Drywood Termites

Drywood Termites are very different to dampwood termites

  • Do not require ground water or any source of water other than the atmosphere and the moisture content
  • Does not have contact with ground and moisture is not a limiting factor as with subterranean species
  • Do not form a central colony but live in many small colonies, therefore can exist feed and breed in very small pieces of timber and articles of furniture
  • May destroy structural, joinery and furniture timbers
  • Produce dry plectrum-shaped faecal pellets, which are ejected from the infested timber
  • Because they require above 75% humidity found mostly in tropical areas
  • Easily transported from one place to another
  • Reproductives leave the colony and set up new ones in dry wood near the parent colony
  • Damage is very difficult to detect as no outward signs are present, particularly during the early stages. Often first signs are collapse of the article
  • Winged reproductives are attracted to light and can spread in this way
  • Do not require ground water or any source of water other than the atmosphere and the moisture content of dry timber in which they occur.
  • Do not form a central colony but live in many small colonies.  
  • Produce dry faecal pellets, which are ejected from the infested timber.
  • May destroy structural, joinery and furniture timbers.
  • Because they require above 75% humidity found mostly in tropical areas.

Cryptotermes brevis

Cryptotermes brevis is considered the most destructive termite in the world and is now found in Australia.

Cryptotermes Brevis

West Indian Drywood Termite Cryptotermes brevis (Walker)

[Isoptera: Kalotermitidae] 

Adult:

Individuals of the soldier caste of Cryptotermes brevis are 4-6 mm long. Their cigar-shaped body is white and not sclerotised.

Head:

The head is sloping and rough (phragmotic) and constricted behind the frontal lobes. Mandibles of the soldier caste are very short and broad. A fontanelle is absent from the head. Antennae are bead-like (moniliform) and as long as the head. Eyes are small and maybe reduced to a small number of facets.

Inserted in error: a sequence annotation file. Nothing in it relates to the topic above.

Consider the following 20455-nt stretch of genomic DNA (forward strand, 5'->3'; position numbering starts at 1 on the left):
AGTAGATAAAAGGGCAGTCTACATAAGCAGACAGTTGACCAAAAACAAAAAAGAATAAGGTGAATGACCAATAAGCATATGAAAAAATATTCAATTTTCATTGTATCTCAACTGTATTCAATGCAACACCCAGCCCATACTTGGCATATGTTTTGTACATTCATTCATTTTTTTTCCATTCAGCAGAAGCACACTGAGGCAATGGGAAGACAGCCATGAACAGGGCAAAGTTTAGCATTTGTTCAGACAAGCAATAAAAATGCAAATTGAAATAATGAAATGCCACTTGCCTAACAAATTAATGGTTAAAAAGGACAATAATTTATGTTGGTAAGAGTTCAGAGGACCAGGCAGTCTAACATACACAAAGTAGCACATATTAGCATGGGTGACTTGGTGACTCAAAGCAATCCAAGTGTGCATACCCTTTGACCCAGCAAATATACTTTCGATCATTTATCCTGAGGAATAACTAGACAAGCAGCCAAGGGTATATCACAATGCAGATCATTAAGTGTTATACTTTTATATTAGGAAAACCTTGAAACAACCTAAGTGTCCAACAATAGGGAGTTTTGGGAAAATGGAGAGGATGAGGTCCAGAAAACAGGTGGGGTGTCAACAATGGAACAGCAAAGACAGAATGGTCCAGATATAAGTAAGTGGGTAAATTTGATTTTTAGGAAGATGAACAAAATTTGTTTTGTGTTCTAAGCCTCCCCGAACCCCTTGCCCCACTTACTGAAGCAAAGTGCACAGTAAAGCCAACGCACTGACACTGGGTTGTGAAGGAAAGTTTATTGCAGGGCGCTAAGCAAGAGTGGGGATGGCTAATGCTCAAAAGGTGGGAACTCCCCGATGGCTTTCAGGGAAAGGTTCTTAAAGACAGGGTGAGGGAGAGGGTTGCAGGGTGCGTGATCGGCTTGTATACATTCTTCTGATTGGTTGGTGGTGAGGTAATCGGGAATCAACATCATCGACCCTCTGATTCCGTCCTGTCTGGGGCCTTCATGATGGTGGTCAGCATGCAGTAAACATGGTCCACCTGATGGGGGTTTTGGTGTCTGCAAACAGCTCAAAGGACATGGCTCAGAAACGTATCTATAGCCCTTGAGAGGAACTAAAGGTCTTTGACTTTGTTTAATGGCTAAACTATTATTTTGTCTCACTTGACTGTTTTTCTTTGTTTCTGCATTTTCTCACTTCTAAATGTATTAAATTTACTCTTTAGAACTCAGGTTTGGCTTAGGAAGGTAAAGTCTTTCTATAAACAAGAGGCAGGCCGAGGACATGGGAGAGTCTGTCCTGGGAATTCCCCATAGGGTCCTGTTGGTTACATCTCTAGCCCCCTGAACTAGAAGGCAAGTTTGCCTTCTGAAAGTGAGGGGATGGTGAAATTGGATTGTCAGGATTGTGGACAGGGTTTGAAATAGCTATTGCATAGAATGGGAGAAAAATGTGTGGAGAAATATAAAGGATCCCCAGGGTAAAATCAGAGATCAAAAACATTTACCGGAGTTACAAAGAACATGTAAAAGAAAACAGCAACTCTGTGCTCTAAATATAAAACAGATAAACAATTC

Thorax:

Adult termites generally lack wings. The primary reproductive caste have wings for the nuptial flight only. After pairing the king and queen discard their wings leaving scales. The wings of the king and queen are narrow, longer than the body and have few veins. The pronotum is flat without anterior lobes. All legs are similar in termites. The tarsi are 4-segmented.

Abdomen:

West Indian Drywood termites have 2-segmented cerci at the apex of the abdomen.

Distribution:

Cryptotermes brevis is an urban pest endemic to tropical America and adventive elsewhere.

Pest Status:

The West Indian Drywood termite is regarded as the world's most serious termite pest of homes and will often go undetected until timber collapses. The species does not produce a single colony but several small, independent nests in sapwood or hardwood of a single tree. A colony is easily transported and therefore there is a high potential of small colonies to infest small articles of wood. This species does not require contact with soil and exists on the moisture content of wood. Damage caused by this termite is difficult to detect until a structure collapses.

Cryptotermes primus

Small colonies have up to 100 individuals and few soldiers. The Soldier termites are cream in colour with dark short and wide heads. Native Australian species do not form large colonies, are not considered to cause significant damage to dwellings. Damage is usually confined to timber stump sapwood and VJ boards in old homes.

Size
Soldier 4mm - 6mm

Habitat
forest trees

Food
wood cellulose 

Breeding
Nests in small colonies

Range
Queensland to southern New South Wales

Pest Status
Can damage timber in buildings including stumps, floor boards, skirting boards, framing timbers and furniture. damage occures slowly due to the small size of colonies.